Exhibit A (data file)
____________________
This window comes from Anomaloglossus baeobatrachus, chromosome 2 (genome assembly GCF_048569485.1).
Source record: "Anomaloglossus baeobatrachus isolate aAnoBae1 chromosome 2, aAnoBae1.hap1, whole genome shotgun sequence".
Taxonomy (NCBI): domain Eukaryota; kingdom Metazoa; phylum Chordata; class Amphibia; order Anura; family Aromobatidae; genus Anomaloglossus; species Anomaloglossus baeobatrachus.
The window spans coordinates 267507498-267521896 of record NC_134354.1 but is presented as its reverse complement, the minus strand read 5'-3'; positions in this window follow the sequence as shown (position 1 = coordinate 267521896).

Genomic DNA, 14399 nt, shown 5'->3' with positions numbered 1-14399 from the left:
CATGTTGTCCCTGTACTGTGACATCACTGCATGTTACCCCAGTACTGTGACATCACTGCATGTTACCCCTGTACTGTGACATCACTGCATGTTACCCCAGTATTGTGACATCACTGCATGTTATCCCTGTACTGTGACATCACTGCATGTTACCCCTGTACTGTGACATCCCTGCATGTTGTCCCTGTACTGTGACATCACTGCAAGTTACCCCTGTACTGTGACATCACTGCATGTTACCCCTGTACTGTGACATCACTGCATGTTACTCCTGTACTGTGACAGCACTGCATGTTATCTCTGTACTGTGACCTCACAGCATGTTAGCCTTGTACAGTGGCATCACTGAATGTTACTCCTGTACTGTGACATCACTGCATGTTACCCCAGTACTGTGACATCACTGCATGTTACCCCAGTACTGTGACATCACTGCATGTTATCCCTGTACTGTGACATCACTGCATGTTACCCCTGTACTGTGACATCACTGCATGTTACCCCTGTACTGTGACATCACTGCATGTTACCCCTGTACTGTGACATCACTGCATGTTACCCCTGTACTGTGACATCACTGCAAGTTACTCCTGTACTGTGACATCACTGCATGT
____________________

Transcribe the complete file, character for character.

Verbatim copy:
This window comes from Anomaloglossus baeobatrachus, chromosome 2 (genome assembly GCF_048569485.1).
Source record: "Anomaloglossus baeobatrachus isolate aAnoBae1 chromosome 2, aAnoBae1.hap1, whole genome shotgun sequence".
Taxonomy (NCBI): domain Eukaryota; kingdom Metazoa; phylum Chordata; class Amphibia; order Anura; family Aromobatidae; genus Anomaloglossus; species Anomaloglossus baeobatrachus.
The window spans coordinates 267507498-267521896 of record NC_134354.1 but is presented as its reverse complement, the minus strand read 5'-3'; positions in this window follow the sequence as shown (position 1 = coordinate 267521896).

Genomic DNA, 14399 nt, shown 5'->3' with positions numbered 1-14399 from the left:
CATGTTGTCCCTGTACTGTGACATCACTGCATGTTACCCCAGTACTGTGACATCACTGCATGTTACCCCTGTACTGTGACATCACTGCATGTTACCCCAGTATTGTGACATCACTGCATGTTATCCCTGTACTGTGACATCACTGCATGTTACCCCTGTACTGTGACATCCCTGCATGTTGTCCCTGTACTGTGACATCACTGCAAGTTACCCCTGTACTGTGACATCACTGCATGTTACCCCTGTACTGTGACATCACTGCATGTTACTCCTGTACTGTGACAGCACTGCATGTTATCTCTGTACTGTGACCTCACAGCATGTTAGCCTTGTACAGTGGCATCACTGAATGTTACTCCTGTACTGTGACATCACTGCATGTTACCCCAGTACTGTGACATCACTGCATGTTACCCCAGTACTGTGACATCACTGCATGTTATCCCTGTACTGTGACATCACTGCATGTTACCCCTGTACTGTGACATCACTGCATGTTACCCCTGTACTGTGACATCACTGCATGTTACCCCTGTACTGTGACATCACTGCATGTTACCCCTGTACTGTGACATCACTGCAAGTTACTCCTGTACTGTGACATCACTGCATGT